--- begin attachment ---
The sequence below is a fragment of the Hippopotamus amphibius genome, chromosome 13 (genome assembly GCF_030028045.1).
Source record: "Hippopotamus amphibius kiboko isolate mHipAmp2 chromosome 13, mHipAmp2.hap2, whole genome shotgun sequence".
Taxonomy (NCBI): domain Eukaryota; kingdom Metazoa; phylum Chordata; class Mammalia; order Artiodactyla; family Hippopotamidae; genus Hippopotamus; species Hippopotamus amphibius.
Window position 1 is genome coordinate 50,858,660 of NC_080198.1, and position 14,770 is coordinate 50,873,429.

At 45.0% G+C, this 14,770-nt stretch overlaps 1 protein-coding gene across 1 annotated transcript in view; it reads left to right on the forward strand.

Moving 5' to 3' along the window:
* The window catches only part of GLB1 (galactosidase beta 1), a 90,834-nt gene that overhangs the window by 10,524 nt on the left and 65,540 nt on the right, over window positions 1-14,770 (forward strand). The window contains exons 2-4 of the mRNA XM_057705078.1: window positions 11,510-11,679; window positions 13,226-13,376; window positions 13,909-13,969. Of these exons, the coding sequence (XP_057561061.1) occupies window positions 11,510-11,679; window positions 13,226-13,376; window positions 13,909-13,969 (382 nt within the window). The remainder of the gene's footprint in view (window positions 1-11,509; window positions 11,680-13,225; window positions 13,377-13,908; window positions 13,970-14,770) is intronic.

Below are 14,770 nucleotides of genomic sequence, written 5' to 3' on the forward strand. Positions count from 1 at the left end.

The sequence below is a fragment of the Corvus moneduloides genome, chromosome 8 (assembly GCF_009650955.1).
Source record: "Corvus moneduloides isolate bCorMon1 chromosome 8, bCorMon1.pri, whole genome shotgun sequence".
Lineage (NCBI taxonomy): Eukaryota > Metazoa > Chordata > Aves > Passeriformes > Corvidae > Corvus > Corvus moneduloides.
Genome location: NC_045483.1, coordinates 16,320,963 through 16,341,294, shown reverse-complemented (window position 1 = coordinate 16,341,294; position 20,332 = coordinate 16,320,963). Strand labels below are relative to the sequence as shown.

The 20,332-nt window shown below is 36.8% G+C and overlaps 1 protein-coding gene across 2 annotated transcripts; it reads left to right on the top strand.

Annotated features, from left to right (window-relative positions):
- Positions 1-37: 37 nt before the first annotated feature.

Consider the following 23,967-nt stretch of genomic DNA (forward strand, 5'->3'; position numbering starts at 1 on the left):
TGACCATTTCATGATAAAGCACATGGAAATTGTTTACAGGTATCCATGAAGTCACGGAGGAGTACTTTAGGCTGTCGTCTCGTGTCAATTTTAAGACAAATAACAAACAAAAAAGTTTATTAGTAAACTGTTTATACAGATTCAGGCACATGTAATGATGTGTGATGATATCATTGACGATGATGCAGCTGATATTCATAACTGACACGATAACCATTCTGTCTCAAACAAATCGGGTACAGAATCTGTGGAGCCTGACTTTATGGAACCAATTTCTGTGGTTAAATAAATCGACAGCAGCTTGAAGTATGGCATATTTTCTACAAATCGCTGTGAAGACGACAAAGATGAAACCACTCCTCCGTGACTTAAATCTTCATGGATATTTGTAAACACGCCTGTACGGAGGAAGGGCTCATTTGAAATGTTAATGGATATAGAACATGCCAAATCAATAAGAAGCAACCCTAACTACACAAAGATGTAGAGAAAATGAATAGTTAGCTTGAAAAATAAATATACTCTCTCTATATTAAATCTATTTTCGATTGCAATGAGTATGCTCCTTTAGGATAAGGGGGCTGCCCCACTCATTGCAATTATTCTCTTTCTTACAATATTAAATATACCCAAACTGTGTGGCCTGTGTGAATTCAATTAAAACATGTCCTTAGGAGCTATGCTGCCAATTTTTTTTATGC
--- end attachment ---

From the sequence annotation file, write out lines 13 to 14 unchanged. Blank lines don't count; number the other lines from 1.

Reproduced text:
The 20,332-nt window shown below is 36.8% G+C and overlaps 1 protein-coding gene across 2 annotated transcripts; it reads left to right on the top strand.

Annotated features, from left to right (window-relative positions):